Caring for your skin. The skin surrounding the stoma is called peristomal skin. It will always look red and may bleed occasionally, which is normal. But bleeding should not continue for long.

It is important to make sure your pouch is correctly connected to your stoma. Pouches that do not fit well can irritate the skin. You should also keep this area clean and dry. If this skin appears wet, bumpy, itchy, or painful, contact your health care team. It is possible that the area may be infected.

Colostomy concerns

High stool output. During the first few days after surgery, you may have a larger than normal stool output. As your body gets used to the stoma and colostomy, this amount will decrease. But if it does not decrease after a few days, call your health care team. Passing large amounts of stool means you may be losing too many fluids. This could lead to an imbalance in your electrolyte levels. Electrolytes are minerals that help regulate the body.

Managing gas. Just like with stool, you will also need to release gas from your colostomy pouch. The way you do this depends on the type of pouch. Some pouches have a filter that deodorizes and vents gas. This prevents the bag from becoming too stretched, coming off of the abdomen, or bursting.

Amounts of gas deposited into the pouch will vary based on the type of colostomy and your diet. Foods and drinks such as beans, onions, milk, and alcohol can cause excess gas. Swallowing air can also increase the amount of gas in your colon. This happens when you chew gum or drink through a straw. You may have a lot of gas right after surgery. But this should decrease as your body heals. Your health care team can provide information on food and lifestyle choices to help reduce gas.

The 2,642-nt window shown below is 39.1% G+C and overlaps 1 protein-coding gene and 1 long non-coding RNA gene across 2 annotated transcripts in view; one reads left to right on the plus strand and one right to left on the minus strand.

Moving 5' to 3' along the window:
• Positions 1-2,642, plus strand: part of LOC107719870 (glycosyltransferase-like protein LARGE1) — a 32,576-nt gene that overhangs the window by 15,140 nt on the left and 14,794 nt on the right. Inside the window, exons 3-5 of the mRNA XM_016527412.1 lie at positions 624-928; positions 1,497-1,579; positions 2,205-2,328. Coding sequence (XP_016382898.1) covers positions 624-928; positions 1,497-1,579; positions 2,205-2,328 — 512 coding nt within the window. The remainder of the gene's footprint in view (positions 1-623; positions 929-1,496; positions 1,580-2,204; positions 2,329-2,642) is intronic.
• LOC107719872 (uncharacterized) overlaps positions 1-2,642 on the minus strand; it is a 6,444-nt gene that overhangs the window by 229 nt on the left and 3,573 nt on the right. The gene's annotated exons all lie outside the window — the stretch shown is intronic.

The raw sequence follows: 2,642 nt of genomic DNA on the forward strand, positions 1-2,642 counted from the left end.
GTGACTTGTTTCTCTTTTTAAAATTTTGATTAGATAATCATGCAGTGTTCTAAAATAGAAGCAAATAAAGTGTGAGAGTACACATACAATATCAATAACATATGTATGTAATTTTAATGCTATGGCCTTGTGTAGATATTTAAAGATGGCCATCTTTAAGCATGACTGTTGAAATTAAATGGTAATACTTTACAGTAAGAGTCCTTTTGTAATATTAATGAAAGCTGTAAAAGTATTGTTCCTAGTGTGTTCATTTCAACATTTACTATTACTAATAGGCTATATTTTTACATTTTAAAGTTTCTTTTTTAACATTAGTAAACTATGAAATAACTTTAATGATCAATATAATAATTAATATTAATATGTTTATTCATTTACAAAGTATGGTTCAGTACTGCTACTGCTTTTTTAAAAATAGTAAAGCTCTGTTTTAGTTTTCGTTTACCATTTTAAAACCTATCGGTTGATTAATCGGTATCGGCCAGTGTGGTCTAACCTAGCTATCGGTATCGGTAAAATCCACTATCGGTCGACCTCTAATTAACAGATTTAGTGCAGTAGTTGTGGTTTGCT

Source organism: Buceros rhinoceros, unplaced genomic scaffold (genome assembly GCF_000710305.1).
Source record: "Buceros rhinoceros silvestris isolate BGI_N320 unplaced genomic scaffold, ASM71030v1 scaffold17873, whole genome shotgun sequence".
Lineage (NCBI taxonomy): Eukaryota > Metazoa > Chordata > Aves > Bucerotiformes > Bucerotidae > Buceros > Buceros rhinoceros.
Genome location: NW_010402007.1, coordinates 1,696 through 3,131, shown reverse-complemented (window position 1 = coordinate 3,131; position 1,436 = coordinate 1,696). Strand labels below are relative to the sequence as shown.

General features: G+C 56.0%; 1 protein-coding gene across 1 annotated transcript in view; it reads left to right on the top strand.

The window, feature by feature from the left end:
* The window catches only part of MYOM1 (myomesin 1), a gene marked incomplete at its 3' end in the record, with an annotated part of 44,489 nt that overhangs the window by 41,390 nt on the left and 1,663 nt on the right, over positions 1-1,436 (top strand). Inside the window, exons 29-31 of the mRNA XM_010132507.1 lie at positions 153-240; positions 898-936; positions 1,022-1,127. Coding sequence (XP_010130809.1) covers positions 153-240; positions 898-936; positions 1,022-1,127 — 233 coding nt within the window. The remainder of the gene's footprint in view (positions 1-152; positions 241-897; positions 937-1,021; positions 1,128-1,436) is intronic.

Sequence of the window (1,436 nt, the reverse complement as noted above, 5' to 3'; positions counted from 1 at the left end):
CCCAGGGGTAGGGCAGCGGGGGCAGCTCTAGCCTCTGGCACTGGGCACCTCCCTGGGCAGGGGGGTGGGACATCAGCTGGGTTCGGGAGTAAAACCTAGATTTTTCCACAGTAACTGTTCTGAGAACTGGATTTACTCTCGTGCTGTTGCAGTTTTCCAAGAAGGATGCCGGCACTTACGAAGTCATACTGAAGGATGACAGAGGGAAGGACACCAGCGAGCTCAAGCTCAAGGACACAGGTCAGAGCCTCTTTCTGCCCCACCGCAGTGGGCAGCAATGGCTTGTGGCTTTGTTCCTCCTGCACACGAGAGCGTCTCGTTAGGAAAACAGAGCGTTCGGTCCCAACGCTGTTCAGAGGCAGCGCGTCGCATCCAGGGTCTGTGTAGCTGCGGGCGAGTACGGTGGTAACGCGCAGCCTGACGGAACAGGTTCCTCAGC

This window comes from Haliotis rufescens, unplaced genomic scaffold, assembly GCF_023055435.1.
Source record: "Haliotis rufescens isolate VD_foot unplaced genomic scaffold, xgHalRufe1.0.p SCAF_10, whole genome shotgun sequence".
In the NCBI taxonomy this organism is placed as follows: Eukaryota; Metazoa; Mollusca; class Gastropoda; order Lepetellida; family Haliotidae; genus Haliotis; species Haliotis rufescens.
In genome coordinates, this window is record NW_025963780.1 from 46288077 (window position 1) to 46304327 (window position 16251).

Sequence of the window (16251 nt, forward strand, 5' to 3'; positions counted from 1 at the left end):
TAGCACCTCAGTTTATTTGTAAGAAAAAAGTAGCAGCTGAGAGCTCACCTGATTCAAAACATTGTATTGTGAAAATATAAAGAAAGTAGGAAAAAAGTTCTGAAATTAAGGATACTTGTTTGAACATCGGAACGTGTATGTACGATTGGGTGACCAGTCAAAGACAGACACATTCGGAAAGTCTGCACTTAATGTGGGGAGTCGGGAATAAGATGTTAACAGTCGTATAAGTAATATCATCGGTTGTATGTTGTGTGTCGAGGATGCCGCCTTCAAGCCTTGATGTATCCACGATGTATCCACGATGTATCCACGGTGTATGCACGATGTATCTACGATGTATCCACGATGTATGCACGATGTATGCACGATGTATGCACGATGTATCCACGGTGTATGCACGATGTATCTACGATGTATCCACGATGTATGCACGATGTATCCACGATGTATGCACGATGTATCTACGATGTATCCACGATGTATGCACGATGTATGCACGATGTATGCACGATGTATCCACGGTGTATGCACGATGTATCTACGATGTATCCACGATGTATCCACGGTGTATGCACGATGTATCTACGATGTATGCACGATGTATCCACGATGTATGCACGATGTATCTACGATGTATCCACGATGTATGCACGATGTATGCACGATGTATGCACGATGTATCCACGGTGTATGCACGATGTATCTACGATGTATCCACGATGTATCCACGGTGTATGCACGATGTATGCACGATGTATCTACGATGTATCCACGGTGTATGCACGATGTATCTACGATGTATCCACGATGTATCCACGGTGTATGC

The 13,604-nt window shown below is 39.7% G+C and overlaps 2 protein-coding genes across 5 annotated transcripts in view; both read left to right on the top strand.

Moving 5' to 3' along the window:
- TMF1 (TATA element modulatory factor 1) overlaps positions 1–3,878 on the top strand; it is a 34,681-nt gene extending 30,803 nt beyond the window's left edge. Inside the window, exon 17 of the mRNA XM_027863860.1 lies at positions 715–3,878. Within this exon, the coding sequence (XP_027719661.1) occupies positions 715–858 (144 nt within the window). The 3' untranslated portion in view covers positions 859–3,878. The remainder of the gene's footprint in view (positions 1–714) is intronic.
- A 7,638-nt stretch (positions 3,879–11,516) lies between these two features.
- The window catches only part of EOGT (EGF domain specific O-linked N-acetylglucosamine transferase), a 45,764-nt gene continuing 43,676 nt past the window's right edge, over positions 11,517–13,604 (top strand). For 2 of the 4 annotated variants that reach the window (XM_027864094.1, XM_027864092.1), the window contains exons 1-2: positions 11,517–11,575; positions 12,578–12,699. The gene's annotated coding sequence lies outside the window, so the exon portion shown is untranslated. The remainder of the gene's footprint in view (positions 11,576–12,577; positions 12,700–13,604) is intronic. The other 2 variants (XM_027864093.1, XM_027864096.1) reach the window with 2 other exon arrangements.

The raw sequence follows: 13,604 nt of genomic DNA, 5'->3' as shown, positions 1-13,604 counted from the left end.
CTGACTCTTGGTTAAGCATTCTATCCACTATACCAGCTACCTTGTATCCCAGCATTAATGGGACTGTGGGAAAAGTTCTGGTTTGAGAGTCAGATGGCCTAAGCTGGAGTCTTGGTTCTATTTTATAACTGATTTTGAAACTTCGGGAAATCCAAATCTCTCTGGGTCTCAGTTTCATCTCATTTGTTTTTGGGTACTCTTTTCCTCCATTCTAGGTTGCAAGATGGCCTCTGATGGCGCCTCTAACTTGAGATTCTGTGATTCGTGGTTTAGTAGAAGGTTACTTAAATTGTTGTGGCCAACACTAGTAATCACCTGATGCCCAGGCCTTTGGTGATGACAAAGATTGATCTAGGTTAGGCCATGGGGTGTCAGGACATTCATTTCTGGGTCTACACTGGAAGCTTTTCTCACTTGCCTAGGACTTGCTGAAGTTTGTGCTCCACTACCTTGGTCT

Whole pills or capsules in stool. Coated pills and extended-release capsules may come out intact in your pouch. This can mean that the medication was not fully absorbed in your body. Tell your health care team if this happens. They may be able to prescribe liquid or gel medications for you to take instead.

Stoma obstruction. Sometimes your stoma may become blocked by a piece of undigested food and scar tissue. This means that stool and gas cannot pass into the pouch. An obstruction may cause abdominal pain or swelling or nausea and vomiting.

You may be able to remove the blockage at home. This can be done by avoiding solid foods and drinking more fluids, including warm drinks like tea. You can also try massaging your abdomen around the stoma or drawing your knees to your chest and rocking side to side. If these tips do not work, call your health care team right away.

Related Resources

Living With an Ostomy Bag

Life with an Ostomy Bag: 3 Tips for Thriving

Blocked Intestine or Gastrointestinal Obstruction

More Information

MedlinePlus: Colostomy